Hammond said keeping the current headline tax rates would help the oil and gas industry “continue its recovery from the 2014 oil price crash, protect jobs, and ensure the UK is attractive for new investment, whilst giving the nation a fair return for its natural resources”.
Industry body Oil & Gas UK recently revealed that 11 North Sea projects have been announced by companies this year, more than the last three years combined, with more expected in the coming months.
Chief executive Deirdre Michie said the Chancellor’s commitment to fiscal stability is “welcome recognition of the hard work by industry to encourage recovery following one of the most testing downturns in its history”.
She added: “With reduced costs, competitive fiscal terms and improved operational performance, the UK Continental Shelf is becoming an attractive investment proposition.”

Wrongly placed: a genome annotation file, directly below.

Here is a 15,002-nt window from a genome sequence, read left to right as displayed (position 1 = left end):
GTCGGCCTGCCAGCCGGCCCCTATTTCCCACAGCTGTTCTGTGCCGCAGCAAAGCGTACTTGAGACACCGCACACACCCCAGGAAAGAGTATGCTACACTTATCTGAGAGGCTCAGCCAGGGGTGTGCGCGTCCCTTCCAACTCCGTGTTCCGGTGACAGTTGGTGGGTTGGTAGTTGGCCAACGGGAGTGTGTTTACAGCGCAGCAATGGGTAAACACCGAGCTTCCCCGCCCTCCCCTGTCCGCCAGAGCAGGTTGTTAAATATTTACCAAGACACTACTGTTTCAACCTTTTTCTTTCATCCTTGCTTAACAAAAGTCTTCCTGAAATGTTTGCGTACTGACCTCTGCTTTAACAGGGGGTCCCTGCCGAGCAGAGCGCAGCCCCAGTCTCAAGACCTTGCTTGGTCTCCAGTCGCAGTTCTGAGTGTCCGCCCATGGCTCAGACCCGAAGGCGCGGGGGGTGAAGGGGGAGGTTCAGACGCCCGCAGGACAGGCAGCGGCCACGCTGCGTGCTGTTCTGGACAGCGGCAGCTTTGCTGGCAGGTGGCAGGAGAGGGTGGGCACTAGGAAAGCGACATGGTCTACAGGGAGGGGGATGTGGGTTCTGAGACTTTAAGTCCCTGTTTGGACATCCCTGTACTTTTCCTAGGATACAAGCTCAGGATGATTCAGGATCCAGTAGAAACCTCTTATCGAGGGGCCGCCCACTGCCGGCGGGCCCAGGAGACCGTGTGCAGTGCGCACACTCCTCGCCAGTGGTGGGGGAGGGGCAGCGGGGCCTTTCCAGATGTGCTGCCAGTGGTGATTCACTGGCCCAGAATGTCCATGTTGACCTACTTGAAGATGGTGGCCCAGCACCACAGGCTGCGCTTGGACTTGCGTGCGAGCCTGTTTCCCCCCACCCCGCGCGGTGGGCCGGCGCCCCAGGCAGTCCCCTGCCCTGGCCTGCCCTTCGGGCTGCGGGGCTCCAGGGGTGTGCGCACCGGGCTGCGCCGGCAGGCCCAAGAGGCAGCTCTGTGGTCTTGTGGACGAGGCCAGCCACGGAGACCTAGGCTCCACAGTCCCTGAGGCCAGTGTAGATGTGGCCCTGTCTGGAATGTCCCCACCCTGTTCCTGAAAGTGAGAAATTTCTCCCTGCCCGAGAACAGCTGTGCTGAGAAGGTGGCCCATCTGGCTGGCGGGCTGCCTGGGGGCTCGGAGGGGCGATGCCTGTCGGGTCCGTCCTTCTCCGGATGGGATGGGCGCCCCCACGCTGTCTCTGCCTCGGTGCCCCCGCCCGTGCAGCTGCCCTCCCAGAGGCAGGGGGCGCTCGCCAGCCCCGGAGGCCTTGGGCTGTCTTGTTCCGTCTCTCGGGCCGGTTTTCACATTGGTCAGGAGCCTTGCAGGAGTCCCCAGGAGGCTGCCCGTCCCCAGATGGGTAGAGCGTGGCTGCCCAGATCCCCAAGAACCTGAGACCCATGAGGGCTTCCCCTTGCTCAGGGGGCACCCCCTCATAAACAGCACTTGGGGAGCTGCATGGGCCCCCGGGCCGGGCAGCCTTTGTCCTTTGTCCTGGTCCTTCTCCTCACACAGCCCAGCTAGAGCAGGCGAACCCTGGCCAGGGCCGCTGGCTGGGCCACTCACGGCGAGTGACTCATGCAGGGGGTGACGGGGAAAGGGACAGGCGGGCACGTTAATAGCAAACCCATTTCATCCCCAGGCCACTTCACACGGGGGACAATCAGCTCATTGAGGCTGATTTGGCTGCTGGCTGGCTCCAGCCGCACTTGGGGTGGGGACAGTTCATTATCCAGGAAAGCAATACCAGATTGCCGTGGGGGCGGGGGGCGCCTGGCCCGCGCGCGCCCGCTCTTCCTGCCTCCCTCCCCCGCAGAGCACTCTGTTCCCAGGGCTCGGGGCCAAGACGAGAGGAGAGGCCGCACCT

Michie said these conditions are delivering a tentative recovery.
Hammond also said the UK government is to open a consultation on how to ensure Scotland is a hub for expertise in the huge global market for decommissioning oil rigs.
The Chancellor said a call for evidence will be launched to identify “what more should be done to further strengthen Scotland and the UK’s position as a global hub for decommissioning”.
The decommissioning market in the North Sea is forecast to grow steadily and is likely to be worth £1.8 billion per annum on average over the next decade.
“As decommissioning activity is predicted to grow, the UK supply chain has a major opportunity to develop world-class decommissioning capabilities,” said Michie.
“We look forward to informing this exercise with our expertise and ensuring that we can maximise opportunities in decommissioning while continuing our focus on maximising economic recovery.”
The UK government is also amending the tax rules on retained decommissioning costs to simplify the way older fields can be sold to new investors which it said will provide further support.